Lots of people seem to have covered the song; who knows which version TLSC had heard? Probably Sinatra’s. I think Dinah Washington’s is the nicest version: you can imagine it playing over a scene featuring trains (“The trains here are so strange!”) in The Man Who Fell To Earth, and the nice thing is that it would still be about space in that case, but in a subtler and more poetic way.

      I have to agree with Bowie that space is interesting only as a metaphor, and that nobody in their right mind would go there. It’s for this reason that I have to say I vastly prefer the Mercer / Van Heusen original, because loneliness on trains is something poignant and real and totally contemporary, whereas space visors and rayguns smack of 1950s b-movies and shabby comic books.

    • col1234 says:

      no, that’s a great point, one which I wish I’d mentioned

  6. crayontocrayon says:

    Normally when Bowie takes a cover version and blows it up in scale and energy it’s dangerous territory but this works really well. The subject matter is goofy enough to handle the sci fi dance mix, complete with wailing theremin sounds and rocket jet stream phasing. It’s actually very beautifully orchestrated.

    The part where Bowie is most loyal to the original is the fabulous deep ‘Well’ – good to see Bowie was still pushing his voice to it’s limits. Probably my favourite of the three covers on Heathen, but the one I would be least likely to force on a non-Bowie fan.

  7. Rufus oculus says:

    If Vince Taylor had lived long enough would DB have considered covering A Brand New Cadillac?

  8. MC says:

    I’ve always been taken with DB’s version. I feel like a philistine for saying this, but I attempted to listen to the original a little while ago on Youtube, and I couldn’t make it through the whole track; the out-of-tune singing was too much even for these hardened ears. I promise I will give the Ledge another chance!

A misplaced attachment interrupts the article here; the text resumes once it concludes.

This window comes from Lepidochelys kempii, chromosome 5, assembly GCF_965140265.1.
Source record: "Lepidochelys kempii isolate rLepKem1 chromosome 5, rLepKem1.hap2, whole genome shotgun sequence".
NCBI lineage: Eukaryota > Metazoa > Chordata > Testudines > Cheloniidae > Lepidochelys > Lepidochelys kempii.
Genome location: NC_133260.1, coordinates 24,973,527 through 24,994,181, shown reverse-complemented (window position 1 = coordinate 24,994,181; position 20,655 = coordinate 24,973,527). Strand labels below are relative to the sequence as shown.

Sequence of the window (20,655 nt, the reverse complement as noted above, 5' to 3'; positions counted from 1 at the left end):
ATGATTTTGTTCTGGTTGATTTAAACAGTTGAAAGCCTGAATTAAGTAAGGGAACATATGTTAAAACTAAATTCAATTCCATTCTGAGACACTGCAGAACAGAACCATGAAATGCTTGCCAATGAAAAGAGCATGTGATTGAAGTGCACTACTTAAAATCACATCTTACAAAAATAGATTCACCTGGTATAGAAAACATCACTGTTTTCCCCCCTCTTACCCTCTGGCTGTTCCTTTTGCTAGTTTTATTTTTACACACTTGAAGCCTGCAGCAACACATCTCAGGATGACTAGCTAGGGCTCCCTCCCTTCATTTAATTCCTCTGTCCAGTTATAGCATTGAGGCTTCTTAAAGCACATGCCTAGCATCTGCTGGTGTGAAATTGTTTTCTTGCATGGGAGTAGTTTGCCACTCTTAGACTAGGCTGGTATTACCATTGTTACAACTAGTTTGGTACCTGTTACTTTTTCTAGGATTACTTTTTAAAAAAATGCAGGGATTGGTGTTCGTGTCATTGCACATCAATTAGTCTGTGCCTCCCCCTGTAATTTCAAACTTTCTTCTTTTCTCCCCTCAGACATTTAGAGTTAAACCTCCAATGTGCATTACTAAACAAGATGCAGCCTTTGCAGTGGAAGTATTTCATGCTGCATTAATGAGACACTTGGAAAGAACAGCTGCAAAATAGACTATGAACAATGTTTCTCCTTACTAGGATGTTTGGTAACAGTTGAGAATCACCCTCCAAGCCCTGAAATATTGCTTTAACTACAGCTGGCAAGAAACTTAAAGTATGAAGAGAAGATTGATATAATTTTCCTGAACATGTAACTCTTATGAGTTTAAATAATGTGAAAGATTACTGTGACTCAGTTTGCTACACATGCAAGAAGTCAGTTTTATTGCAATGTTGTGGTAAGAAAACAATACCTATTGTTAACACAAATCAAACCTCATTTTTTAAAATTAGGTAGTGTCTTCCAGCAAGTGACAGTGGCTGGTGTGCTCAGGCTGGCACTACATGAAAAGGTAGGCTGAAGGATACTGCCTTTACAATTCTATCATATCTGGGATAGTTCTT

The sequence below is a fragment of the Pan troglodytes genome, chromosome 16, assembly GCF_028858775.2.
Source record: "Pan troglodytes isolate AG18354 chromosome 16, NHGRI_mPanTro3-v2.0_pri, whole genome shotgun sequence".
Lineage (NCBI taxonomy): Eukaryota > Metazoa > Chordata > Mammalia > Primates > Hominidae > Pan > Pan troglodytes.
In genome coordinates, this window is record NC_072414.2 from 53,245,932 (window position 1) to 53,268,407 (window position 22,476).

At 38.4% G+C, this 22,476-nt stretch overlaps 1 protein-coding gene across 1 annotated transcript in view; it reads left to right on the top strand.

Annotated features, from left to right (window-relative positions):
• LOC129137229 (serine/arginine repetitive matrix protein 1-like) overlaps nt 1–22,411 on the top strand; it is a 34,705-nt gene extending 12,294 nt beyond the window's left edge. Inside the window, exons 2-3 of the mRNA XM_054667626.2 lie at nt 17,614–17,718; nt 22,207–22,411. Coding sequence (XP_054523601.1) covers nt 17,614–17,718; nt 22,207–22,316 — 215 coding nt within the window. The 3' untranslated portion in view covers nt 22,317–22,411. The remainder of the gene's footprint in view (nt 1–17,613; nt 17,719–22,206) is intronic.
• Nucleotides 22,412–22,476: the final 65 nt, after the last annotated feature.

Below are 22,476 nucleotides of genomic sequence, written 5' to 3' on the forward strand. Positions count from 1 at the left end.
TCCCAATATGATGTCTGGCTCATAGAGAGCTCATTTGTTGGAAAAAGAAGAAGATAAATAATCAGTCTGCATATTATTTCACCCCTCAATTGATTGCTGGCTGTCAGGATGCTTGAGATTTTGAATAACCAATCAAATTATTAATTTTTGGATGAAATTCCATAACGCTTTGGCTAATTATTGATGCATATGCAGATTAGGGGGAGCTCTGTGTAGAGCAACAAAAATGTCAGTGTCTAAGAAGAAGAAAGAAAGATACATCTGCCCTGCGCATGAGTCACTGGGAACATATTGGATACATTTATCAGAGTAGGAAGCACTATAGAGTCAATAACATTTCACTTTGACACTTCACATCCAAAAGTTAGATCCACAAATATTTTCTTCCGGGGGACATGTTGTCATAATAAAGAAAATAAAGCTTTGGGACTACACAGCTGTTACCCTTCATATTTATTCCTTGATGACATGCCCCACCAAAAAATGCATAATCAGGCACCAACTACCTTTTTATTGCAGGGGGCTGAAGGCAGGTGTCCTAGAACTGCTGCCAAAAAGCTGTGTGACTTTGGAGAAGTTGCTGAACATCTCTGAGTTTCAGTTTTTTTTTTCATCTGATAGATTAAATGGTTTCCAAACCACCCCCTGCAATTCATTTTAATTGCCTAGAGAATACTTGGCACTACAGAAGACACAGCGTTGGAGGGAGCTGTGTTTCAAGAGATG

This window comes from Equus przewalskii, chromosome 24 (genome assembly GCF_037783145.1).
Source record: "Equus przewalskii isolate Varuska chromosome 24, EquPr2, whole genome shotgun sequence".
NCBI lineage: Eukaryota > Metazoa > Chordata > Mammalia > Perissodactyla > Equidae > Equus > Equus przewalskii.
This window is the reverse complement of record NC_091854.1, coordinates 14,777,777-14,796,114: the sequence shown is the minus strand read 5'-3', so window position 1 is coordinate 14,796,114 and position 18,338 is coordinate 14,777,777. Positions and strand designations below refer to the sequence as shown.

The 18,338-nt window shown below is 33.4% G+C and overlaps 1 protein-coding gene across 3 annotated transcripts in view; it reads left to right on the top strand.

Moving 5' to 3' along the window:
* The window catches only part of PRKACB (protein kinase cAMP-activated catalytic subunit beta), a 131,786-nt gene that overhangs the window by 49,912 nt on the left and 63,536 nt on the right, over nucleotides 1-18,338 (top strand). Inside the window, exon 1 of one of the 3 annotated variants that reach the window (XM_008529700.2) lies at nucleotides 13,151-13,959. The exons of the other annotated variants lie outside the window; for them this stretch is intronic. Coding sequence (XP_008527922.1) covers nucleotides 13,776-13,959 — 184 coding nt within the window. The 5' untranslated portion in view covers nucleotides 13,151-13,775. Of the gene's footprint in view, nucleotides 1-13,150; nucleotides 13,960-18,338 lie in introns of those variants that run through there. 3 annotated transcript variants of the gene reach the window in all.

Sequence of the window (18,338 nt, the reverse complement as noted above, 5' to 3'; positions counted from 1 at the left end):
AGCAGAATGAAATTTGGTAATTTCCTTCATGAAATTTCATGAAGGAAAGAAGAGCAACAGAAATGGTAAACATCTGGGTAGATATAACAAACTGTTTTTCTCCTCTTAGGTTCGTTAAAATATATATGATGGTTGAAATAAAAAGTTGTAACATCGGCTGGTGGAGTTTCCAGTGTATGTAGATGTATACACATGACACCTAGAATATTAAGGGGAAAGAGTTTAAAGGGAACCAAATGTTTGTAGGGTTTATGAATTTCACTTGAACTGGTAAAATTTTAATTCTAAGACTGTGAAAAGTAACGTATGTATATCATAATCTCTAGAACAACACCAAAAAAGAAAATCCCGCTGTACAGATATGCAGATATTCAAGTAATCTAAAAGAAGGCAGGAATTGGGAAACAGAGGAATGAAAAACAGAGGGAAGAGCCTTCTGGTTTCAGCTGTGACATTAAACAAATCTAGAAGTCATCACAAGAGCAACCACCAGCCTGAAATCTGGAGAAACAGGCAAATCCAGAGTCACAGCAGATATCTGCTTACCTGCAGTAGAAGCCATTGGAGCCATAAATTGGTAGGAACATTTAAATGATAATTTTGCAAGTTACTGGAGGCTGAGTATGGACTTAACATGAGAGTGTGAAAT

9. roobin101 says:

    If there’s any previous DB sound to compare this to it’s Black Tie… This is far and away the best cover on the album, though what on earth it has to do with the central concept I don’t know.

  10. Mr Tagomi says:

    This is one of my favourite Heathen songs.

    The original is effective in its strange way, but DB’s track seems more of a fleshing out than a cover in the usual sense.

    Takes a rickety skeleton and turns it into a “proper” song.

  11. Jeff Yih says:

    This is finally where the blog hits 3 degrees of separation from me. Having met Mr. frank noviki years ago (he beat me out for a guitar slot in a surf band) and also noticed the guitar player in that Ledge 2007 clip is Jay Rosen ex-Muskrats and current Chuckleberriesl. But the ledge is based out of SJ so he’s more or less local.

  12. Brian says:

    I really appreciate all the time you spend researching the lives of people like the Legendary Stardust Cowboy for us. His Space Oddity cover put a smile on my face.

  13. I believe this is one of the more successful covers Bowie has recorded in his career. And the fact that he actually performed this song on TOTP is a stroke of genius.

    I Took A Trip (on a Space Shuttle) is actually an updated version of the song The Ledge recorded in the 80s. It’s more improv jazz than the original. No sci fi synth to be found.
    “I wrote this when I was on the Moon. Or was it Mars? I forgot…”

  14. Maj says:

    “And if anything, the whole story just serves to show just how damned normal Bowie is, relatively speaking.” Well this made me laugh. A great post, Chris!

    Out of interest…what is the highest recorded note Bowie ever sung? Can You Hear Me? Something else? Curious now. (I have to admit the low low “wellll” is doing things to me. Can’t help myself. I’m a woman, after all.)

    Trip is a jolt of cosmic energy on Heathen, though I can’t say it’s one of my favourites on the album – which doesn’t mean I don’t like it. I do have a soft spot for this album after all, being my DB first and all.

    Only now gave a listen to Ledge’s original & to Paralysed. Well, I’ll stick to my Bowie, thanks. 😉

    The photo of the two of them meeting is priceless.

      • Maj says:

        Ah, yes. That makes sense. That link is quite fascinating, btw. Thanks! 🙂

      • Maj says:

        I only wish it didn’t have blue for “boys” and ugly pink for “girls”. Really. Why. So many other colours…Oh well, c’est la vie.

      • Sky-Possessing Spider says:

        I reckon the way he sings “FREEEEE” as “wild eyed boy from freecloud” segues into “all the young dudes” in the Ziggy retirement gig at the Hammersmith Apollo might give it a shake as the highest note he’s ever sung.
        For some strange and inexplicable reason, when this album was re-released a few years back this note appeared to have been doctored or even re-recorded into a far less high-pitched version. I was really angry that they did that, as I felt the original was the most spine-tingling moment of the show (alongside the retirement announcement of course.)
        If I’d known they were going to monkey with the recording I’d have never replaced my original pressing with the re-issue.

        By the way. I can understand Bowie being overawed by John Lennon and Lou Reed. But not a tone-deaf hollering weirdo like the Ledge. Sorry.

    • s.t. says: